What Women Want: Will We Ever Stop Stigmatizing Short Men?


Thanks to recent sites and apps you name it that have made dating all the more casual (and thus more fitting for millennials), I've rehashed plenty of my and my friends' quasi-blind dates over the past six months. Some were great, some were bad, some seemed great until they went bad (hey, Andrew! I think Taylor Swift is on to something…), but no matter how the story went, one question always surfaced: "How tall is he?"

In an age when young women complain that their male peers write the rules of dating (spurring the advent of our hookup culture) and put too much emphasis on female physical attractiveness, we often overlook the unfair standards we hold our male counterparts to as well. Though its origin is much discussed and remains somewhat unclear, the term "heightism," discrimination based on height, and usually male height, was coined in 1971 by sociologist Saul Feldman. It is clearly something that still exists today. There is no denying that shorter than average men are stigmatized in the media, workplace, and particularly relationships; research shows that women prefer taller men. So will this stigma ever go away? Short answer ... no.

There are many theories as to why this stigma exists, and the blame reaches all the way back to early humans. When fighting over female companions, early humans possessing the ability to stand on two legs were able to deliver harder punches and therefore had better chances of winning the girl in a fight. They could also better protect their females than their on-all-fours counterparts, and in a time when "survival of the fittest" couldn’t be more true, that had to be uber-attractive. So it’s totally biology’s fault, right?

Well, and then there’s another stigma to be addressed that directly plays into the stigma against shorter men: The stigma against larger women. This isn’t an "eye for an eye" vendetta to show guys that they’re just as bad as we are, I swear. But while women may prefer taller men, research also shows that men prefer smaller women. Perhaps a result of biology (shorter women have higher estrogen levels than taller women, which innately attract men), taller and larger women are often stigmatized. Sure, runway models are often taller than average and their looks are celebrated, but generally speaking, taller women are made to feel awkward in everyday life. Many avoid wearing heels and assume that shorter men wouldn’t be interested in them, and, to be fair, that’s often the case. So just as men who are shorter are considered less desirable, taller women suffer from the same plight.

These stigmas are reinforced by the media. Movies and TV shows fall back on the "short man" joke time and time again, one notable example being E! comedian Joel McHale’s constant bashing of colleague Ryan Seacrest, who is 5'7". To compare, the average male height in the U.S. is about 5'9". Dating sites such as OKCupid and Match.com emphasize the importance of height by asking users to fill theirs out in the standard profile, and both Match.com and eHarmony address the issue in advice columns that acknowledge that women generally prefer taller men. Research shows that women find height to be the third most important physical feature in men, after sense of style and handsome face. These columns attempt to soften the blow by offering "reassuring" lines such as "height isn’t everything." Well, you just made it seem like it was in the profile, so ...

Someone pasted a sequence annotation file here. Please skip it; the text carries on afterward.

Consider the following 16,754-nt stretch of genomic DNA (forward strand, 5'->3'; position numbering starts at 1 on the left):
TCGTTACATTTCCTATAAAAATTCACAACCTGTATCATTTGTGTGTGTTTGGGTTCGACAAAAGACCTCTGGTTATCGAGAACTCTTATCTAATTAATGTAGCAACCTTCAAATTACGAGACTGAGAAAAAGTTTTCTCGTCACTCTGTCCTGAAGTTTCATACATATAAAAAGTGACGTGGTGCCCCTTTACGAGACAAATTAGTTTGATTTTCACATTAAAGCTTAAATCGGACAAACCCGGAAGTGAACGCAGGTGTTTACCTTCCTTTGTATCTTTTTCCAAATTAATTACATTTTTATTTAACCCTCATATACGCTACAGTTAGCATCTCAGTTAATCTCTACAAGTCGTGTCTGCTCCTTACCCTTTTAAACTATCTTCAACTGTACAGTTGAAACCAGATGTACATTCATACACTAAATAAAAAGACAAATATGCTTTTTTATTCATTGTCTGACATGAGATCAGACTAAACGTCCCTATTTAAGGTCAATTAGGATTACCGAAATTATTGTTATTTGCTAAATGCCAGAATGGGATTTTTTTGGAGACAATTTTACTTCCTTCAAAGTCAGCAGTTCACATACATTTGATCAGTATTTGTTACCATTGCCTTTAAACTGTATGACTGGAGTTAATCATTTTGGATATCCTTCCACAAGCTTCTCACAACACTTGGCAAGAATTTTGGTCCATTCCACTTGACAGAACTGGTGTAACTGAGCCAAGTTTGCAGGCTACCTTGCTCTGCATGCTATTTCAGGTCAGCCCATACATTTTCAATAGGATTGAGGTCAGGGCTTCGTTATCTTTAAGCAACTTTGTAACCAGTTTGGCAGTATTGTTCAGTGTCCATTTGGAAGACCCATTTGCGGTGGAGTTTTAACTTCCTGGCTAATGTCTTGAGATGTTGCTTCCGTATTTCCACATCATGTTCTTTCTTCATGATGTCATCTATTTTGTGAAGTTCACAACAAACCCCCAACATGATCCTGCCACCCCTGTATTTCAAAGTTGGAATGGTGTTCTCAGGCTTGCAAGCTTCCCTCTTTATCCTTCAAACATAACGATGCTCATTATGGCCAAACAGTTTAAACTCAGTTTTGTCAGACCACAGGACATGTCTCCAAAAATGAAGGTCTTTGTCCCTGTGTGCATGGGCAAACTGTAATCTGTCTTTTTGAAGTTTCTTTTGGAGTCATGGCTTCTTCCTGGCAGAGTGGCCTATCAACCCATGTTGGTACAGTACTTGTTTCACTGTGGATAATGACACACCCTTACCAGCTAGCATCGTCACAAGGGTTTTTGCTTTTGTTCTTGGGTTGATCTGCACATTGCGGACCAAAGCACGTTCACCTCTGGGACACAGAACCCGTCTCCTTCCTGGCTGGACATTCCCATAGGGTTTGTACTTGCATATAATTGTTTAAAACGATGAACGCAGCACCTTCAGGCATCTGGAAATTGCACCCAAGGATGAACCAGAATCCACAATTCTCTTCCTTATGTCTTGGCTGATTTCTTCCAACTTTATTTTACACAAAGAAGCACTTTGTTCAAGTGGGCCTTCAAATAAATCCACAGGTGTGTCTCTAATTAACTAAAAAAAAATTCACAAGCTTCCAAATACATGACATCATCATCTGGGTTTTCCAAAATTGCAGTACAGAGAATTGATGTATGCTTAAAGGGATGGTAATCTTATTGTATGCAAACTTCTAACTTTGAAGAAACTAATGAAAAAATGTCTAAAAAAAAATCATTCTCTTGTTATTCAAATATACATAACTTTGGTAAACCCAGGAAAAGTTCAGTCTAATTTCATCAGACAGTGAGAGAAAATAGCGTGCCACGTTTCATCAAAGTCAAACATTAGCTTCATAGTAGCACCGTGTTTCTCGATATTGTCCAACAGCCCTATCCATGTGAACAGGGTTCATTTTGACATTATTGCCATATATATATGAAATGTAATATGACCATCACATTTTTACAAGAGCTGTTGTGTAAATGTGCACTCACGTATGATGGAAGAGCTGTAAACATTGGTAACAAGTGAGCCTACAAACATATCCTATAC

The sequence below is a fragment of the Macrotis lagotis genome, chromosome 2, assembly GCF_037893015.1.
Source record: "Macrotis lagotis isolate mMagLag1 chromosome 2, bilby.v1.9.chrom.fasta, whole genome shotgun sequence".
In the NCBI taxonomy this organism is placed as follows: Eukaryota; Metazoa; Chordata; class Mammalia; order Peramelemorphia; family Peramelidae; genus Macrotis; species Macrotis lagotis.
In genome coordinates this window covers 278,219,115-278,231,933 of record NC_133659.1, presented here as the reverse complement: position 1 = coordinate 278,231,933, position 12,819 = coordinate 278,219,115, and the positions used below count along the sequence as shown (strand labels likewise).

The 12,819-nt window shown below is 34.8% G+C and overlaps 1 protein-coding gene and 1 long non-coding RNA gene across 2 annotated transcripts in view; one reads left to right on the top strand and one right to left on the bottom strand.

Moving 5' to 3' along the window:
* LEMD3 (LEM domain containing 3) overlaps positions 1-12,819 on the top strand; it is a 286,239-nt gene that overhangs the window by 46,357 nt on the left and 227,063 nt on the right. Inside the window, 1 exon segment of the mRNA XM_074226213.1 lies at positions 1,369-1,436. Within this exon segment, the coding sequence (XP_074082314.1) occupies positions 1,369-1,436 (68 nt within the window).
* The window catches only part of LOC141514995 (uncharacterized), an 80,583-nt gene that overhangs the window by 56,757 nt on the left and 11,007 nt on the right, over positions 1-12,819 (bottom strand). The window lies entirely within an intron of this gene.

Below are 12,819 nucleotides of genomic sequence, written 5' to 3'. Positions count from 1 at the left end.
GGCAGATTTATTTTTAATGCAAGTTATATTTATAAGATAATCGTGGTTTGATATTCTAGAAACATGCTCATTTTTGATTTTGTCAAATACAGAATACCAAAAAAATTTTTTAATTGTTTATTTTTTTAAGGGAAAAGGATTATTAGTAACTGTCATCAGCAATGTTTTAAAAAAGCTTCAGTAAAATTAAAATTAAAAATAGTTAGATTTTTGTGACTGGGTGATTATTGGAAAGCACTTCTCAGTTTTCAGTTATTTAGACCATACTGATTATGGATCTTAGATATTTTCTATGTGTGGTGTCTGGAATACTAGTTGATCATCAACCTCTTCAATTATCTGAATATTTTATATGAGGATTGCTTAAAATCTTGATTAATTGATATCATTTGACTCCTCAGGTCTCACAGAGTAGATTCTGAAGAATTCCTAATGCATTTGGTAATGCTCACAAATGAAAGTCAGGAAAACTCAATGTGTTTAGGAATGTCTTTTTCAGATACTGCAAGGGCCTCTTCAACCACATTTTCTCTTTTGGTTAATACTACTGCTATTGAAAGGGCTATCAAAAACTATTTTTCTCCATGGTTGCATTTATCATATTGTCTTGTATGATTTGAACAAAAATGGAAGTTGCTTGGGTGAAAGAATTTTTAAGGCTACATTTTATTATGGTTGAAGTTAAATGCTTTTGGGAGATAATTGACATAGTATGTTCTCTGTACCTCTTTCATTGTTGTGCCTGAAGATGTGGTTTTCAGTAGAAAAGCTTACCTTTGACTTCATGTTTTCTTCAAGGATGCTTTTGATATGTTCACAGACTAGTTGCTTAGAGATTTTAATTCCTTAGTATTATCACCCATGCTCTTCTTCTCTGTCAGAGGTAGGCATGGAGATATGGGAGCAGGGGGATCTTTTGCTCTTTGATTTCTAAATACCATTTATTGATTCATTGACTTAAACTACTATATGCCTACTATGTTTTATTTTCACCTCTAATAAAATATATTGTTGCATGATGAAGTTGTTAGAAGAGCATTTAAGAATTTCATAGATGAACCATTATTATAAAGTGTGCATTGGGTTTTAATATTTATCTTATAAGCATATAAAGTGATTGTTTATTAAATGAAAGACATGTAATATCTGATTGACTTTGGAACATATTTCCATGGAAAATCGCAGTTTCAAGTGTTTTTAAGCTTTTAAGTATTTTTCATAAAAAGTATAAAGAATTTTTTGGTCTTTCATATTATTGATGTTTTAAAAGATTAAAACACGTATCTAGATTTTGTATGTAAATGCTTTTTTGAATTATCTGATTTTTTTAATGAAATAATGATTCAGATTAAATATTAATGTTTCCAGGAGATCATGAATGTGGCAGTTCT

Of course, not everyone feels that shorter men are less powerful, desirable, or attractive. History proves that this is false. Napoleon Bonaparte clocked in at 5'7" and remains one of the most powerful political figures of all time. But though his achievements (and failures) are major topics of discussion, rarely is his name brought up without at least a mention of his height. After all, the term "Napoleonic complex" is still used today and conjures up a picture of a short, angry little man not a good look. Similarly, plenty of famous actors and musicians Danny DeVito, Tom Cruise, Bruno Mars, and Kanye West, just to name a few are shorter than average, but almost everyone is very much aware of it. While plenty of women do not find shorter men less attractive, a taller woman with a shorter man is almost always notable; reactions are generally not negative, but they nonetheless acknowledge the abnormality in a sort of "good for them" response.

The average man is about six inches taller than the average woman, so it is abnormal for a man to be shorter than a woman. But statistics and even science can’t defend a stigma against shorter men. Nonetheless, I don’t see the stigma going away anytime soon. Blame the media, blame our general reactions to "short man" jokes, blame peer pressure, but almost all of us unintentionally or not stigmatize shorter men, and this stigmatization has remained relatively stagnant over the past several decades. This is not to say that it can’t go away, but it is to say that there are many other factors and influences that also must be changed in order for it to disappear.

And we can all probably see eye-to-eye (no matter our height) on that.